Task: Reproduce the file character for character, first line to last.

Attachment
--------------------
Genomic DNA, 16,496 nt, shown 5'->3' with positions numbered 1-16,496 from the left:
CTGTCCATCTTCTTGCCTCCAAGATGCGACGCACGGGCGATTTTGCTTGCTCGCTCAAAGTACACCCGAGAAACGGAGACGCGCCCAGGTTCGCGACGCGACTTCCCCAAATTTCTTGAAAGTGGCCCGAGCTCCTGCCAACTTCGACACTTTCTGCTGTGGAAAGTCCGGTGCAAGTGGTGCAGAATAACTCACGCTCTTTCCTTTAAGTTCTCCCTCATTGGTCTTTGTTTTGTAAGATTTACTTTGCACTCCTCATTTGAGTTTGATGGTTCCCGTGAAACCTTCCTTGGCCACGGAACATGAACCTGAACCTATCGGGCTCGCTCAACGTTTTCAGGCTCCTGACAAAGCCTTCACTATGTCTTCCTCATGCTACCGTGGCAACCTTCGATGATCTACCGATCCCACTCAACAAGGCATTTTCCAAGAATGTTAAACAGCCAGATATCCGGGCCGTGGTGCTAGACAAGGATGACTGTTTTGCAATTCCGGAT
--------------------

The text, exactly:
Genomic DNA, 16,496 nt, shown 5'->3' with positions numbered 1-16,496 from the left:
CTGTCCATCTTCTTGCCTCCAAGATGCGACGCACGGGCGATTTTGCTTGCTCGCTCAAAGTACACCCGAGAAACGGAGACGCGCCCAGGTTCGCGACGCGACTTCCCCAAATTTCTTGAAAGTGGCCCGAGCTCCTGCCAACTTCGACACTTTCTGCTGTGGAAAGTCCGGTGCAAGTGGTGCAGAATAACTCACGCTCTTTCCTTTAAGTTCTCCCTCATTGGTCTTTGTTTTGTAAGATTTACTTTGCACTCCTCATTTGAGTTTGATGGTTCCCGTGAAACCTTCCTTGGCCACGGAACATGAACCTGAACCTATCGGGCTCGCTCAACGTTTTCAGGCTCCTGACAAAGCCTTCACTATGTCTTCCTCATGCTACCGTGGCAACCTTCGATGATCTACCGATCCCACTCAACAAGGCATTTTCCAAGAATGTTAAACAGCCAGATATCCGGGCCGTGGTGCTAGACAAGGATGACTGTTTTGCAATTCCGGAT